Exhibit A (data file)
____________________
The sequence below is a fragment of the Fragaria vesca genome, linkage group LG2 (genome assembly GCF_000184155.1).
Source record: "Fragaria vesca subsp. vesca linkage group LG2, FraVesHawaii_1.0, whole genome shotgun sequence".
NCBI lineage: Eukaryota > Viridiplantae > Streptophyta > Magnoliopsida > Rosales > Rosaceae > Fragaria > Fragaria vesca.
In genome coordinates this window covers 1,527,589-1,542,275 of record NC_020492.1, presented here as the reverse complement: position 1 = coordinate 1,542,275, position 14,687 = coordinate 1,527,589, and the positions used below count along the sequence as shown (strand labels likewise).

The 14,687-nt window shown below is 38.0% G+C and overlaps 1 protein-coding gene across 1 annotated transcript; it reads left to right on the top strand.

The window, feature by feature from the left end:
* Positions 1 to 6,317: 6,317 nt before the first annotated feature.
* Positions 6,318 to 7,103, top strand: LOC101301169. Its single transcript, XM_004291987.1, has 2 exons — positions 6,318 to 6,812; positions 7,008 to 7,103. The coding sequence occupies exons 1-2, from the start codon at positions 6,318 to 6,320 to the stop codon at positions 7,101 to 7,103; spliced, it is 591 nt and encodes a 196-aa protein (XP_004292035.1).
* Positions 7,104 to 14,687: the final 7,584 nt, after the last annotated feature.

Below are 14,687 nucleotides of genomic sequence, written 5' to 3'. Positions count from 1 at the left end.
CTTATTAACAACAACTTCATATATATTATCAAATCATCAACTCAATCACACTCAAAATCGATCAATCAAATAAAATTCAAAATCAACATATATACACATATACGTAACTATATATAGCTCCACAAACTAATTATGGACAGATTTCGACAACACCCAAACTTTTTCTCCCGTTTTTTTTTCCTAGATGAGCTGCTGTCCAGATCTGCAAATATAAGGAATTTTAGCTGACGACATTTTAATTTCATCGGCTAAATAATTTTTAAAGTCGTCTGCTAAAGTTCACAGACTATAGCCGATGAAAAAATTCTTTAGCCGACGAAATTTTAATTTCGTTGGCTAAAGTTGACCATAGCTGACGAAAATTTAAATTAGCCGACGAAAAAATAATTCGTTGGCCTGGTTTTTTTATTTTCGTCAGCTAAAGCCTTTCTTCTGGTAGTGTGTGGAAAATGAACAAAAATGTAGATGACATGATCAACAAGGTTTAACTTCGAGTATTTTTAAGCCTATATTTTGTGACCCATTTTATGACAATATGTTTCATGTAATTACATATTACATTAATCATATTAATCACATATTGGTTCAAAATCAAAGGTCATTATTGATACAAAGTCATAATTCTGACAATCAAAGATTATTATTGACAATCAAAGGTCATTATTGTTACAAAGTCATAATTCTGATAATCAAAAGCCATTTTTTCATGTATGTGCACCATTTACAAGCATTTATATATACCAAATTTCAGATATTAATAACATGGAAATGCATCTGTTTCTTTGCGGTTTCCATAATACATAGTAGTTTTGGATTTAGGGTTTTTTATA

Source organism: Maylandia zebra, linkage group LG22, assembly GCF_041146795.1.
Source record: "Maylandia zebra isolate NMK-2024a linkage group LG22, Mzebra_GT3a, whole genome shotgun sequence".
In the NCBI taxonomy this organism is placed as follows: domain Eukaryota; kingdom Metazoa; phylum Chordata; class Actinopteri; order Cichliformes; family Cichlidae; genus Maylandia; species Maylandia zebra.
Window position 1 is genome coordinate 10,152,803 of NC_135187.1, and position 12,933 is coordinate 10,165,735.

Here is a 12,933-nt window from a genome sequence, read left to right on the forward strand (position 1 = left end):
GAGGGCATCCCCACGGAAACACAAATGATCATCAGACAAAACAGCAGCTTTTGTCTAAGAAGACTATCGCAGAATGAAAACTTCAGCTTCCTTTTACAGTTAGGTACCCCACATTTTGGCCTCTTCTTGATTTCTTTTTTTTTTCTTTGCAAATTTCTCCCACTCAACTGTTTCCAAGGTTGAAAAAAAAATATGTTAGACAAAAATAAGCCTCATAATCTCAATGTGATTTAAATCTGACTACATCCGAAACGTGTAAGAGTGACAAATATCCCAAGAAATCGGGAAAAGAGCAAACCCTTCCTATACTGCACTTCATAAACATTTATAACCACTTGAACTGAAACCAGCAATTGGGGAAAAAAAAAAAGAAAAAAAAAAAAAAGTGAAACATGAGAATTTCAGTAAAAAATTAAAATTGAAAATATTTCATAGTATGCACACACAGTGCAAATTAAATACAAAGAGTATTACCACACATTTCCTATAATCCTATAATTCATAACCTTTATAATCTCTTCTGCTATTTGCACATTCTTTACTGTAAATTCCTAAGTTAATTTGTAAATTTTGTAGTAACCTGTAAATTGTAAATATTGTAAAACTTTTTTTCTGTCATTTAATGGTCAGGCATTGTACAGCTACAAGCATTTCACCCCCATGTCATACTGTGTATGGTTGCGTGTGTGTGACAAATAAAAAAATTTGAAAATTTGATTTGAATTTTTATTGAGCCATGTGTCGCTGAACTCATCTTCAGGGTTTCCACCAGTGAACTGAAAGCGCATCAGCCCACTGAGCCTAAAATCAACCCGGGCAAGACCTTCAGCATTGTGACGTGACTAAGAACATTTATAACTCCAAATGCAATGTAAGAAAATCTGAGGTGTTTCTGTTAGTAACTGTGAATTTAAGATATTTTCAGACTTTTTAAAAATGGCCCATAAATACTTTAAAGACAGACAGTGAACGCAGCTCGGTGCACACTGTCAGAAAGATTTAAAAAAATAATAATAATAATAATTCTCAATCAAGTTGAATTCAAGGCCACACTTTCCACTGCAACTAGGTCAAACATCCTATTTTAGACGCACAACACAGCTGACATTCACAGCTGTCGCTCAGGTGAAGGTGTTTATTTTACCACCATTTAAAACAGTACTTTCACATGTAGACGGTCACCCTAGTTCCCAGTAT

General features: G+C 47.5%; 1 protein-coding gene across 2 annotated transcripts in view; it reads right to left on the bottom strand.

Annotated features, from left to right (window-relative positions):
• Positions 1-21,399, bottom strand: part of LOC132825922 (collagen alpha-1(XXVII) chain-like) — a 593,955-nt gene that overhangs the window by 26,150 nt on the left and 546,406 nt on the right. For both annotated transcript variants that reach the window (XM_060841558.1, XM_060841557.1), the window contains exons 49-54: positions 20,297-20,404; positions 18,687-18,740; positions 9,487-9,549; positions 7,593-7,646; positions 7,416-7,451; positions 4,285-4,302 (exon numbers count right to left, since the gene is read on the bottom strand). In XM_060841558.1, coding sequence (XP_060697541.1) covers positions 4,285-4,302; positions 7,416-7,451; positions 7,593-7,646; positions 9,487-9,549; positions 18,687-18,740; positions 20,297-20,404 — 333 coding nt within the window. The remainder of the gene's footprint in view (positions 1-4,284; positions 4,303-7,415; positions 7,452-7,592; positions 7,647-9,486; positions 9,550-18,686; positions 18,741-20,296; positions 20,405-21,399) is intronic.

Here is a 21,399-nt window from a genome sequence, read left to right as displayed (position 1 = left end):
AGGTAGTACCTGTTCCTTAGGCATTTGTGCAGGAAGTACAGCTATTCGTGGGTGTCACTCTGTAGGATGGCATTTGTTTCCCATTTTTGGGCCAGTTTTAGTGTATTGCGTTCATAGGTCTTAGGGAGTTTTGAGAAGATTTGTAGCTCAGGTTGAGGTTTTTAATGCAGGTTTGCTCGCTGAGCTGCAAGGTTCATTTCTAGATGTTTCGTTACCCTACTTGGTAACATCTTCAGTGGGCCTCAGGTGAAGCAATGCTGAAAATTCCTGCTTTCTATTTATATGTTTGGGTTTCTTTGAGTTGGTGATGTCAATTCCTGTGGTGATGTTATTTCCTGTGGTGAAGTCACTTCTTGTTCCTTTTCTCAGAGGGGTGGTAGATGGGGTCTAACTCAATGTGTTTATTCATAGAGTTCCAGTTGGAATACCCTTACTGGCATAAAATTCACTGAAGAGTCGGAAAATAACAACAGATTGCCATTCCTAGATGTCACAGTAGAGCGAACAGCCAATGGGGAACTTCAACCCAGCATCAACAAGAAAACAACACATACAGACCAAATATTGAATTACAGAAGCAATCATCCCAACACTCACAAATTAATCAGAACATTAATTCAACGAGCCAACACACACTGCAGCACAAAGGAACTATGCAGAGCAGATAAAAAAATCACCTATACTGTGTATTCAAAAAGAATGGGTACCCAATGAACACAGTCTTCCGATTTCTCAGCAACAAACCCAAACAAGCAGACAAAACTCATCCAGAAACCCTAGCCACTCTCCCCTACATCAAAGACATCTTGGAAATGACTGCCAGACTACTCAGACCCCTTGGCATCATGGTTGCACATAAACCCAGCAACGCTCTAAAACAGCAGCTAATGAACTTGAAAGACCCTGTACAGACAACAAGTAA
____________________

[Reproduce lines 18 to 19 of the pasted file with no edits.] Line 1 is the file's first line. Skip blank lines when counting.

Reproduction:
General features: G+C 47.5%; 1 protein-coding gene across 2 annotated transcripts in view; it reads right to left on the bottom strand.

Annotated features, from left to right (window-relative positions):